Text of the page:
Loot Box and Gambling Concerns Receive Response From U.K. Government

Loot

The U.K. government has issued a response to questions asking whether or not loot boxes should be considered gambling, and if so, what measures would be taken to protect buyers against the risky purchases.

A response from Tracey Crouch, the Parliamentary Under-Secretary for the Department for Digital, Media, Culture, and Sport, is the result of questions from Daniel Zeichner, the Labour MP for Cambridge. Zeichner met with a concerned citizen where they discussed the nature of loot boxes in video games and the perceived gambling qualities associated with the purchases. The first question from Zeichner, seen below, was a more general inquiry about loot boxes and online gambling while the second focused on a particular jurisdiction that has stricter protections against gambling.

“To ask the Secretary of State for Digital, Culture, Media and Sport, what steps she plans to take to help protect vulnerable adults and children from illegal gambling, in-game gambling and loot boxes within computer games," the inquiry read.

Both questions received the same response from Croutch, a response that referenced previous actions taken against virtual currencies and loot boxes and assured that they recognize the risks associated with gambling and video games.

“The Gambling Commission released a position paper in March 2017 detailing existing protections in place for in-game gambling, virtual currencies and loot boxes. The paper can be found on the Commission’s website at the following link: http://www.gamblingcommission.gov.uk/PDF/Virtual-currencies-eSports-and-social-casino-gaming.pdf.

“Where items obtained in a computer game can be traded or exchanged outside the game platform they acquire a monetary value, and where facilities for gambling with such items are offered to consumers located in Britain a Gambling Commission licence is required. If no licence is held, the Commission uses a wide range of regulatory powers to take action.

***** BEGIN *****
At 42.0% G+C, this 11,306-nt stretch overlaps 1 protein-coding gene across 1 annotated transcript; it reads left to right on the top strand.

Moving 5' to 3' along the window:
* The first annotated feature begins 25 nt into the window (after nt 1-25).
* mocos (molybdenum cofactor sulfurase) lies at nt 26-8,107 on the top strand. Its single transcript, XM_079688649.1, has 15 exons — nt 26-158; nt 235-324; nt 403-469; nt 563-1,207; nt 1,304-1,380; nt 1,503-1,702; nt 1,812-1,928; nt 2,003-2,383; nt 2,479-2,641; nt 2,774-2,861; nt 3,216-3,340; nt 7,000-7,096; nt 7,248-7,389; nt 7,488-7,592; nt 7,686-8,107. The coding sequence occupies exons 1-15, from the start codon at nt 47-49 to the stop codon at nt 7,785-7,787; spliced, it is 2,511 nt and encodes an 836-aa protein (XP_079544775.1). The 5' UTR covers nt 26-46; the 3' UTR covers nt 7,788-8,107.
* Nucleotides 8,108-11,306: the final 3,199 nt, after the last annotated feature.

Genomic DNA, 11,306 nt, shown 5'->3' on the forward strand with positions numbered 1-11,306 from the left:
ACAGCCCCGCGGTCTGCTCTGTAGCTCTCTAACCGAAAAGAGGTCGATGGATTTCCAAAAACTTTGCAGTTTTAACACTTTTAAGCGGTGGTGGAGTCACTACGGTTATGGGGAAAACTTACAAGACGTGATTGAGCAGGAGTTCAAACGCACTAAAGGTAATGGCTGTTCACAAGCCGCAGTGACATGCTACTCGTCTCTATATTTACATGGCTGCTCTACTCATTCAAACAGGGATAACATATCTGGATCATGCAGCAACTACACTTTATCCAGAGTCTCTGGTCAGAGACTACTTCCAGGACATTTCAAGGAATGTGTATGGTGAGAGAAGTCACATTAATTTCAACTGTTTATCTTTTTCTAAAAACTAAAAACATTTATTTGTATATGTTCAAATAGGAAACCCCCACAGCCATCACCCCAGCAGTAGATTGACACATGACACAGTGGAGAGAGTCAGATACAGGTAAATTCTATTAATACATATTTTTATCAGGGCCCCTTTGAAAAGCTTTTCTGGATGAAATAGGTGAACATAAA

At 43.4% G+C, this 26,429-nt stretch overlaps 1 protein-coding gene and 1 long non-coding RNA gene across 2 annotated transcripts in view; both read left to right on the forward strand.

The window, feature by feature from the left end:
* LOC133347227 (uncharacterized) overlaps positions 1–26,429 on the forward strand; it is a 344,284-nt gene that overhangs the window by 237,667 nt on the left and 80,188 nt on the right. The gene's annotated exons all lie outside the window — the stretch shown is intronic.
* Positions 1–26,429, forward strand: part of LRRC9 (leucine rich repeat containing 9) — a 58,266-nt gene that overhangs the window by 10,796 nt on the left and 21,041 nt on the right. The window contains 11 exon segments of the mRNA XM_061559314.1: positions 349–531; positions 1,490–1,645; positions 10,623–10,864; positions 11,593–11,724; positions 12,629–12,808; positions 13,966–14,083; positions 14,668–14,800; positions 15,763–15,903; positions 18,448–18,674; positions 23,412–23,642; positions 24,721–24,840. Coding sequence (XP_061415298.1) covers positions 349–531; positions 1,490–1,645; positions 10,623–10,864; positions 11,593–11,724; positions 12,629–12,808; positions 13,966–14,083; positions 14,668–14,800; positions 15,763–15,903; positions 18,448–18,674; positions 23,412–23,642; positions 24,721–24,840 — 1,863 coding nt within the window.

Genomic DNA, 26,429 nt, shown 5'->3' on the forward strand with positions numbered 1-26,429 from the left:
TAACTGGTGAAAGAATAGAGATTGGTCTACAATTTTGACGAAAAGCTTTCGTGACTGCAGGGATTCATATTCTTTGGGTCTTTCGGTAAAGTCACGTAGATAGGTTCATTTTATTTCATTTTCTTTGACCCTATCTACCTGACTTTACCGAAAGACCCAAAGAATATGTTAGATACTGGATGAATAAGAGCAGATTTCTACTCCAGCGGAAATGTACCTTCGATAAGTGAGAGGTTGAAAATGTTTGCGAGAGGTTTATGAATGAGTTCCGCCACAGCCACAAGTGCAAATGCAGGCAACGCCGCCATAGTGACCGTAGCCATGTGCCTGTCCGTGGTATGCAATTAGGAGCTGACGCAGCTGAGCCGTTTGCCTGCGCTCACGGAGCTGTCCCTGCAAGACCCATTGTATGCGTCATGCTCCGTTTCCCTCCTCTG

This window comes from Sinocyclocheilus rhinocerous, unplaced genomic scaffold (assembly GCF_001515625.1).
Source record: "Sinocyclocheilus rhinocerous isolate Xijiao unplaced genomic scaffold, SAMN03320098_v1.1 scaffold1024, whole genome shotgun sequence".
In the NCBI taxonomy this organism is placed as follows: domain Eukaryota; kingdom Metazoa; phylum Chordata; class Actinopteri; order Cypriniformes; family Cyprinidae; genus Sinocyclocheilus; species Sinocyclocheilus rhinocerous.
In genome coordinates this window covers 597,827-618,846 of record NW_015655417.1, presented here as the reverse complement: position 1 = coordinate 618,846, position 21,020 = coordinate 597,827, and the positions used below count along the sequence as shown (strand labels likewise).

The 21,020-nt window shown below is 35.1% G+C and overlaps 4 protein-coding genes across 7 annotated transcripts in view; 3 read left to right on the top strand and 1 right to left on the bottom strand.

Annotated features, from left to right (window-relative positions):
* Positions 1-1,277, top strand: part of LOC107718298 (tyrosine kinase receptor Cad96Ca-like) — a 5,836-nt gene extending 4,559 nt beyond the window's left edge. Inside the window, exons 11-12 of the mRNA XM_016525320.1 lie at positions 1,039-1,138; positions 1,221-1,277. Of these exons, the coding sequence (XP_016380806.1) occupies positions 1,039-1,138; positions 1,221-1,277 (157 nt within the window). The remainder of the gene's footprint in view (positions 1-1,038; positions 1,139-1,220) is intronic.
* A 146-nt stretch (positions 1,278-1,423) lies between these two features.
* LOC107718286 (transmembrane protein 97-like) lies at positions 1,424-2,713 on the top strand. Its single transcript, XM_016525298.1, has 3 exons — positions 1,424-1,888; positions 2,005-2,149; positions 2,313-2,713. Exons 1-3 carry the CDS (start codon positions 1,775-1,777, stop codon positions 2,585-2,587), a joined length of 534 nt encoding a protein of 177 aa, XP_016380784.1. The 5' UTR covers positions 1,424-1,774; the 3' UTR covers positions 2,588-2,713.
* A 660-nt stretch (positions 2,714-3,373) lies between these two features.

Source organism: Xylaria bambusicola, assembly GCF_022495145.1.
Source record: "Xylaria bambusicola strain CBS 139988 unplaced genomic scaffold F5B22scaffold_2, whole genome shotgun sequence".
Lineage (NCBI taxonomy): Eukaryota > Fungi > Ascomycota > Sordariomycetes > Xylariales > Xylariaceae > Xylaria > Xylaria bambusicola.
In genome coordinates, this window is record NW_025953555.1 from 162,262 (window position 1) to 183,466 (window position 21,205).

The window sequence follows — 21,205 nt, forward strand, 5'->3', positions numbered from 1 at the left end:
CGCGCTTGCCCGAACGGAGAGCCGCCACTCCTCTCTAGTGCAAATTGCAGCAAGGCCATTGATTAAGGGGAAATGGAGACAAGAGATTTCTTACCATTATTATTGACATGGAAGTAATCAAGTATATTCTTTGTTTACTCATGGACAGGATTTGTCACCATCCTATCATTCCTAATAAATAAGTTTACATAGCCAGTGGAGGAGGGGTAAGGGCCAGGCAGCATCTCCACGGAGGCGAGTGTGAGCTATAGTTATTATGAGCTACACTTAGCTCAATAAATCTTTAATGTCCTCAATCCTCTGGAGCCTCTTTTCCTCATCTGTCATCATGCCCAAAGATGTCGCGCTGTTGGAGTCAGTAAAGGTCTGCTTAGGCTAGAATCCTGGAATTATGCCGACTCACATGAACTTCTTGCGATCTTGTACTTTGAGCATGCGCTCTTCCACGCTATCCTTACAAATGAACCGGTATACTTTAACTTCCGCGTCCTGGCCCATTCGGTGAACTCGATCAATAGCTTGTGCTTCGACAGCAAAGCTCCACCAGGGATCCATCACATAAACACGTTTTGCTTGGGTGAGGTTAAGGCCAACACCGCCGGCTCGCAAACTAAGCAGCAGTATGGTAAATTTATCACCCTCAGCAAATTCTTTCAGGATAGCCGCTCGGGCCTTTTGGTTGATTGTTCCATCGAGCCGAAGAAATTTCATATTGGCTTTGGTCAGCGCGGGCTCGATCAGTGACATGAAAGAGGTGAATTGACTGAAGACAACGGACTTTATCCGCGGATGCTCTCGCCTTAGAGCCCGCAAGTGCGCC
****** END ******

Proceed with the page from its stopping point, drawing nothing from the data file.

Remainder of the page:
“Protecting children and vulnerable people from being harmed or exploited by gambling is one of the core objectives of the regulation of gambling in Great Britain and a priority for the government. The Gambling Commission have a range of regulatory powers to take action where illegal gambling is taking place. Earlier this year the Gambling Commission successfully prosecuted the operators of a website providing illegal gambling facilities for in-game items which was accessible to children - the first regulator in the world to bring such an action.

“The government recognise the risks that come from increasing convergence between gambling and computer games. The Gambling Commission is keeping this matter under review and will continue to monitor developments in the market.”

The answer references the prosecution of third-party gambling but doesn’t dig into the issue of in-game purchases that could be considered gambling. Based on the response, it doesn’t seem as though any actions will be taken at the moment about loot boxes, at least not until more organizations such as the ESRB consider loot boxes gambling. Petitions also continue to gain more signatures, so while progress on the issue may move slowly, it’s at least moving.